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Botanical herbaceous peony species grow in Europe, Asia and North America. Tree peony species are found in Asia. Peonies thrive in a temperate climate. They need a serious spell of cold weather and frost to induce flowering the following spring.
In Europe, the "officinalis" peonies are found from the Mediterranean Sea to the Alps. In Asia, a vast selection of species is present between the Himalayas and the Chinese coast. In North America, botanical species can be found along the Pacific Coast.

An herbaceous peony has no wooden stems and is a perennial. New shoots reappear each spring and grow into a large bush. The stems disintegrate in autumn, and in winter the peony retires underground.
Tree peonies have a wooden structure similar to a shrub. They generally bloom earlier than their herbaceous cousins. New varieties have the benefit of stronger stems. Flowers are carried above the foliage, and are better positioned than the classic varieties.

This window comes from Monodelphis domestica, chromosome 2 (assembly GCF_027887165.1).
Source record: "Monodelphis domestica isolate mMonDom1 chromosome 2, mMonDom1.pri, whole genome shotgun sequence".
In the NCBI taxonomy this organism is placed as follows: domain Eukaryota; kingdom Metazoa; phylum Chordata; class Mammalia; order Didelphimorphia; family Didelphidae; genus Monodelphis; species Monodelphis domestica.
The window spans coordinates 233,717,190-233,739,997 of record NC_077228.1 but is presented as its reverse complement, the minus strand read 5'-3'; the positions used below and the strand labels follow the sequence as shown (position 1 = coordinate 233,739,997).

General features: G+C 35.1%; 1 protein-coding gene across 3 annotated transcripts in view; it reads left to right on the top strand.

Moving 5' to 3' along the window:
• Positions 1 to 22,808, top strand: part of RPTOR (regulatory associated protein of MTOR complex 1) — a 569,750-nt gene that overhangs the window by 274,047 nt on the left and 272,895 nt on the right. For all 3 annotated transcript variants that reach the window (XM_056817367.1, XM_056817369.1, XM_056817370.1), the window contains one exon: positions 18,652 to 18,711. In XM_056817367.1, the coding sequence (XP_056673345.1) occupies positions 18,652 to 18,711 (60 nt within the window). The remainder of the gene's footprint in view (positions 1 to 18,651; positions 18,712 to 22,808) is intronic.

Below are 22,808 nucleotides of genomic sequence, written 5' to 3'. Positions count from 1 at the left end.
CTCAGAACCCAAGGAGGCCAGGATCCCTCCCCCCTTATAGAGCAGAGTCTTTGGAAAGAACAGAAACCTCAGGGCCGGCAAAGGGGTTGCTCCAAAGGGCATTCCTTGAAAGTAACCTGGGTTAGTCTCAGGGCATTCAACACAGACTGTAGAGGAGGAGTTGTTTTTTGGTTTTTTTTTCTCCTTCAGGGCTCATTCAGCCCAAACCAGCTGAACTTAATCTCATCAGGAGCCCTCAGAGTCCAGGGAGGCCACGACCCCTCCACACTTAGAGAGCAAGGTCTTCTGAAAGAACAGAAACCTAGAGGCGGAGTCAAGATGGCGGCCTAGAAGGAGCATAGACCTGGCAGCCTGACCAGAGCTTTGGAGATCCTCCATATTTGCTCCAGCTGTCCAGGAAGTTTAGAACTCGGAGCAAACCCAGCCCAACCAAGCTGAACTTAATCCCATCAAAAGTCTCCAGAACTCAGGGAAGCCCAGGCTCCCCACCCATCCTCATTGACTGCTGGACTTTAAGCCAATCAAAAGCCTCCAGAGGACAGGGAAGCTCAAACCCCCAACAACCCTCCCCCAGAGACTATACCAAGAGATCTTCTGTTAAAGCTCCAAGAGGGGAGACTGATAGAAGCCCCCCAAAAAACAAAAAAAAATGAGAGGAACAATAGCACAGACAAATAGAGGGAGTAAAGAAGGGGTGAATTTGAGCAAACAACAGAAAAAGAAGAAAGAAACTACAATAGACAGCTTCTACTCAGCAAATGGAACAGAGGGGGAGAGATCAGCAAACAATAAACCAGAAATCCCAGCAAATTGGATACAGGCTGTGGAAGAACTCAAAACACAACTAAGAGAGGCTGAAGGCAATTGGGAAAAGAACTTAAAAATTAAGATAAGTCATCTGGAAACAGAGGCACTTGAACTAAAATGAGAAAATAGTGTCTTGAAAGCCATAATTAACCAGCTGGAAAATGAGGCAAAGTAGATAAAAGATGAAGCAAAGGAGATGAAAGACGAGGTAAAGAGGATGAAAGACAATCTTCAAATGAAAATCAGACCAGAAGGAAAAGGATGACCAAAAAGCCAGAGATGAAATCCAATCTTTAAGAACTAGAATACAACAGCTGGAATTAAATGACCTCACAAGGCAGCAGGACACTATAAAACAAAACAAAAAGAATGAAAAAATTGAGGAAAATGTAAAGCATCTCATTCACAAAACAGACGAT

An Itoh or intersectional peony is a cross between a tree and an herbaceous peony. The foliage and flowers reveal their tree peony ancestry. Their growth pattern, however, is similar to the herbaceous peony. Foliage remains healthy until the first frost. The Itoh peony is an asset for every garden.


The peony's broad botanical background has provided growers and breeders with a vast range of possibilities throughout the ages. Tree and herbaceous peonies have been cultivated in China and Japan for more than 2000 years. The first lactiflora peonies were imported to Europe as early as 1548*, followed by the tree peonies around 1789*.

Hybridising was at its peak in France, Belgium, The Netherlands, and the United Kingdom, around the 19th and mid 20th century. Hybridisers in North America took over, aiming for more elegant and natural growing varieties. In Japan however the foundation was laid for a new hybrid: the creation of a more floriferous, stronger, and scented peony. Toichi Itoh crossed a tree and herbaceous peony, thus creating the peony of the 21
st century. Unfortunately Mr. Itoh never saw his first cross bloom.

*From: "Garden Paeonies by James Kelway 1954"
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